Phantastic Phelps

e-mail Pete

Three years ago Michael Phelps was the best swimmer in the world, nearly reaching an unprecedented goal of eight Olympic gold medals. Phelps already earned comparisons the greatest of all time like Mark Spitz and Ian Thorpe. Back home, we threw parades for his accomplishments and the American sporting culture accepted him as a household name, as the face of his sport. The best example of that comes of course with a seven figure endorsement deal.

So what are we going to do now? Throw bigger parades? The best swimmer in the world right now is now arguably the best of all time. His performance thus far at the 2007 World Championships makes his eight medals in Athens look human, even flawed. Three days, three world records, the first of which completely eviscerated the previous mark (of course held by Phelps).

The Sun’s Kevin Van Valkenburg offered a compelling piece on Phelps and his place in historical domination of a sport. Van Valkenburg used Bob Beamon’s world record long jump from 1968 for a comparison on shattering a record. A fair comparison for sure although he points out it doesn’t quite match. He also used Tiger Woods’ humiliating the field at the 2000 U.S. Open.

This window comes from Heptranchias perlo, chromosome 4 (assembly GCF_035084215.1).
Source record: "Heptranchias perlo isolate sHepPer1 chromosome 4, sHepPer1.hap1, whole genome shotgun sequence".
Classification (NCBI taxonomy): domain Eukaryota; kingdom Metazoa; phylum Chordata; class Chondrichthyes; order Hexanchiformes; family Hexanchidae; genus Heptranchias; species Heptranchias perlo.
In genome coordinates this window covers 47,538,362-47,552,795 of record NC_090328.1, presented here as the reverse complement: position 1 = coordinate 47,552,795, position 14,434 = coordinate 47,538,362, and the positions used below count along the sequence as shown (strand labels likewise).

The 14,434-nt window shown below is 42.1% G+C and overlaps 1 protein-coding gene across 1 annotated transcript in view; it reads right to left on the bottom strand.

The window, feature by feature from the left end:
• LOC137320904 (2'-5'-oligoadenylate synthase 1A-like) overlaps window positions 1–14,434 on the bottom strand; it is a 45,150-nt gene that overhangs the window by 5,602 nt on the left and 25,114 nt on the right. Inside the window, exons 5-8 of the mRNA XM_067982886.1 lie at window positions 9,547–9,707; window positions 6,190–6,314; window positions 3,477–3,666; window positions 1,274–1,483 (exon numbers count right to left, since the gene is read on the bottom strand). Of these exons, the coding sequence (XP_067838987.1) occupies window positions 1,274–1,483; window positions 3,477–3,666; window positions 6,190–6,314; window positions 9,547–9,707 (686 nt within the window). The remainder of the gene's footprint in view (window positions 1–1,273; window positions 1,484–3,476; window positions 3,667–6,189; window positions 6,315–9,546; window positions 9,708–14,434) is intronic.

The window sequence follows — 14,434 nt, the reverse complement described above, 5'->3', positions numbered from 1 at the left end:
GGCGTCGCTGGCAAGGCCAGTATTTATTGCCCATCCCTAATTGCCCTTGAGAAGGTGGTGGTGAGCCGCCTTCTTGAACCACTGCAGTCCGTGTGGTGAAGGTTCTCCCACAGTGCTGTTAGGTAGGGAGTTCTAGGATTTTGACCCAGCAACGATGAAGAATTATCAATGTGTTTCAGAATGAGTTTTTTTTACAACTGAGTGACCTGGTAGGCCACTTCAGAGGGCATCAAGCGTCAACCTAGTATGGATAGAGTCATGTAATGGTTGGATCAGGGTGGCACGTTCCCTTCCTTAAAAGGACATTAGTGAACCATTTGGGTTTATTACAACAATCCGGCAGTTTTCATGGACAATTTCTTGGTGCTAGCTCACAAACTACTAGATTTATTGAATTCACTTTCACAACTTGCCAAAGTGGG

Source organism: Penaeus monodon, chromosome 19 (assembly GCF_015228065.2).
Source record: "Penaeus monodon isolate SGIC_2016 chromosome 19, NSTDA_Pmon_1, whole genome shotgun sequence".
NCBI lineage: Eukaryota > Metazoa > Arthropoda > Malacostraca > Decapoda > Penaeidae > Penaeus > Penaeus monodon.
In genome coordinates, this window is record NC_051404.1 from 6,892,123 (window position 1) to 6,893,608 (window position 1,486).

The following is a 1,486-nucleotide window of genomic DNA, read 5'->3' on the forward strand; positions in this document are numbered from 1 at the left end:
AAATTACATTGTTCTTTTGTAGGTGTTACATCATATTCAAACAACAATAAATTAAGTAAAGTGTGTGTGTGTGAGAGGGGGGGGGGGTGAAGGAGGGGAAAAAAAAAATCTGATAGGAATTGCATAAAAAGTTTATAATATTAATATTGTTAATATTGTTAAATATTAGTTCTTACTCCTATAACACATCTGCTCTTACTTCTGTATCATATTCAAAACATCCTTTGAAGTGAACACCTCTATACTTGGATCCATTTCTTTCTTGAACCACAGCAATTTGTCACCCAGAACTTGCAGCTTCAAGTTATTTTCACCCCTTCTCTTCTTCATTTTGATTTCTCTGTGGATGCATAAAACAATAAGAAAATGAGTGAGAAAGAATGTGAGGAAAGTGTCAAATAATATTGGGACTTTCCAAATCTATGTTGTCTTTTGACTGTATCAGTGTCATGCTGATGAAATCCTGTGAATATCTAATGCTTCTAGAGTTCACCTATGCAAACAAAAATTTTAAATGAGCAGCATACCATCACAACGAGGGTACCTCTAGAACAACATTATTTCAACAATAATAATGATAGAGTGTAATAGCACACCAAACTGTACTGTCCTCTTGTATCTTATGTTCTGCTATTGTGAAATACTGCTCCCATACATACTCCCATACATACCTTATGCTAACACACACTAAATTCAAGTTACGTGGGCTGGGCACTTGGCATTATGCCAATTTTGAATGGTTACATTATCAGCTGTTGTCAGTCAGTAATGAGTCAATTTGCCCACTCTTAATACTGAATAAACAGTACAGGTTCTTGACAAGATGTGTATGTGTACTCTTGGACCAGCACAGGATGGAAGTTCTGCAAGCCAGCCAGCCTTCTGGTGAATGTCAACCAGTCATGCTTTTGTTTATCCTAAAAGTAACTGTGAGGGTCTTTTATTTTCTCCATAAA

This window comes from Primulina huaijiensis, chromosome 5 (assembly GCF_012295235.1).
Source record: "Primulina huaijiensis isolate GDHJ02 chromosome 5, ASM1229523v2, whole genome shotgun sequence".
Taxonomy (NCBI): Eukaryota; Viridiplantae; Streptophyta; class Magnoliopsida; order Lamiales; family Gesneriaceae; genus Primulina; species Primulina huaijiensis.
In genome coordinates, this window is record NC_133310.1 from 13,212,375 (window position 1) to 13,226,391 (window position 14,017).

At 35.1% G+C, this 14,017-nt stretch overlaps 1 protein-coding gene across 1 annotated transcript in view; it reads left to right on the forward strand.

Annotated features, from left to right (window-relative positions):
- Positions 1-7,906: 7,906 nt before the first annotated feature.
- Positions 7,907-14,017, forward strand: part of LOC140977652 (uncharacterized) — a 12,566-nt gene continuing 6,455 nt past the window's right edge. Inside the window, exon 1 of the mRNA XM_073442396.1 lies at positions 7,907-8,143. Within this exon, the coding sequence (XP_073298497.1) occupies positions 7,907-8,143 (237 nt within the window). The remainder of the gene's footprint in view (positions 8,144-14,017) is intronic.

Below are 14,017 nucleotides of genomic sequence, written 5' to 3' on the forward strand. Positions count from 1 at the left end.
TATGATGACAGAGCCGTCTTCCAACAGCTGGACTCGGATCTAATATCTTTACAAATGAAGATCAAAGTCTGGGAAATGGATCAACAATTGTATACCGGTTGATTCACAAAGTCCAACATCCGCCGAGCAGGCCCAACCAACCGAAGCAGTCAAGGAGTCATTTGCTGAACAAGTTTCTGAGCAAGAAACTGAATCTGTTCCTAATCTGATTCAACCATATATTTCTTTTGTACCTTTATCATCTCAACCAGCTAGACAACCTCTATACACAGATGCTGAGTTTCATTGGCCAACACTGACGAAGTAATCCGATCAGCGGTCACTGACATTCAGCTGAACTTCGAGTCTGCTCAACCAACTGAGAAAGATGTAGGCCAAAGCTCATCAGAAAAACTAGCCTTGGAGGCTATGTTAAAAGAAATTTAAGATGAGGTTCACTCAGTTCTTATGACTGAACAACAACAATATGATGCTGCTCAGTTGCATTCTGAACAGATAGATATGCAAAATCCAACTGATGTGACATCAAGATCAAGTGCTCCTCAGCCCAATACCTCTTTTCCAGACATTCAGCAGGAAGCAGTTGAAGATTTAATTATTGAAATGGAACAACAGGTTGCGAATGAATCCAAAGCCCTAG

I think even better though might be Secretariat at the Belmont in 1973. The footage of Secretariat winning by 31 lengths is a combination of the comical and surreal. Did that really happen?

That’s where we are with Phelps. He’s winning by comical lengths, leaving his competition to utter things we don’t hear other professional athletes say. Ever.

Here’s China’s Wu Peng on trying to catch Phelps in time for the 2008 Olympic Games in his homeland.

“To secure that gold medal is impossible,”

What?? Even when facing Michael Jordan in his prime, did you ever hear Karl Malone say he couldn’t beat him? Athletes have too much pride to say something like that. At least they did before. Another swimmer said it an honor to be in the same pool with him.

We may have to soon leave the sports world to find a true comparison for Michael Phelps. Beethoven, Einstein, Machiavelli, pick your prodigy. True genious is at work in Sydney this week. Get ready for another parade.

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